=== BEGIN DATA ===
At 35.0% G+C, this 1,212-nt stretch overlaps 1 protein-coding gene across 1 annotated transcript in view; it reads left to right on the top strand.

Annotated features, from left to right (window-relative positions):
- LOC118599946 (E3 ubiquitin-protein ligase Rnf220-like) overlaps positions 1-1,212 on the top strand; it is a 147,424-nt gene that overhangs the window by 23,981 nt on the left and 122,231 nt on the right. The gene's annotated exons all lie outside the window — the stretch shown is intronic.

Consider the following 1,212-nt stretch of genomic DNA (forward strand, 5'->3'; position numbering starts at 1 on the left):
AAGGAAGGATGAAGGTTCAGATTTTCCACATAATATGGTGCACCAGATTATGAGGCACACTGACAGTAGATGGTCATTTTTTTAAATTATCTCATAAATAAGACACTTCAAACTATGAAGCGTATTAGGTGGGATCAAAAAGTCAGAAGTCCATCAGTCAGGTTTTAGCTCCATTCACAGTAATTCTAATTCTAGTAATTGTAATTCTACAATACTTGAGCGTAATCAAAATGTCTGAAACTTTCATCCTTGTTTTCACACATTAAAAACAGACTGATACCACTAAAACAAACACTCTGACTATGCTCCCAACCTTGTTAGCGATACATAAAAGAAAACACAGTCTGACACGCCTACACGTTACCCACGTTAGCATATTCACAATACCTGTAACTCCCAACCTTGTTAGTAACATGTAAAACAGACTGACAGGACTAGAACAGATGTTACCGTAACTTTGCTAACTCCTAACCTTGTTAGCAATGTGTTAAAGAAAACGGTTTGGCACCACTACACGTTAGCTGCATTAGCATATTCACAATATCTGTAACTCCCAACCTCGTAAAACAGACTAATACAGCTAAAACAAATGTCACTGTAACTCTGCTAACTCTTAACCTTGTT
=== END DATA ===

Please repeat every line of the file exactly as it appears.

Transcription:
At 35.0% G+C, this 1,212-nt stretch overlaps 1 protein-coding gene across 1 annotated transcript in view; it reads left to right on the top strand.

Annotated features, from left to right (window-relative positions):
- LOC118599946 (E3 ubiquitin-protein ligase Rnf220-like) overlaps positions 1-1,212 on the top strand; it is a 147,424-nt gene that overhangs the window by 23,981 nt on the left and 122,231 nt on the right. The gene's annotated exons all lie outside the window — the stretch shown is intronic.

Consider the following 1,212-nt stretch of genomic DNA (forward strand, 5'->3'; position numbering starts at 1 on the left):
AAGGAAGGATGAAGGTTCAGATTTTCCACATAATATGGTGCACCAGATTATGAGGCACACTGACAGTAGATGGTCATTTTTTTAAATTATCTCATAAATAAGACACTTCAAACTATGAAGCGTATTAGGTGGGATCAAAAAGTCAGAAGTCCATCAGTCAGGTTTTAGCTCCATTCACAGTAATTCTAATTCTAGTAATTGTAATTCTACAATACTTGAGCGTAATCAAAATGTCTGAAACTTTCATCCTTGTTTTCACACATTAAAAACAGACTGATACCACTAAAACAAACACTCTGACTATGCTCCCAACCTTGTTAGCGATACATAAAAGAAAACACAGTCTGACACGCCTACACGTTACCCACGTTAGCATATTCACAATACCTGTAACTCCCAACCTTGTTAGTAACATGTAAAACAGACTGACAGGACTAGAACAGATGTTACCGTAACTTTGCTAACTCCTAACCTTGTTAGCAATGTGTTAAAGAAAACGGTTTGGCACCACTACACGTTAGCTGCATTAGCATATTCACAATATCTGTAACTCCCAACCTCGTAAAACAGACTAATACAGCTAAAACAAATGTCACTGTAACTCTGCTAACTCTTAACCTTGTT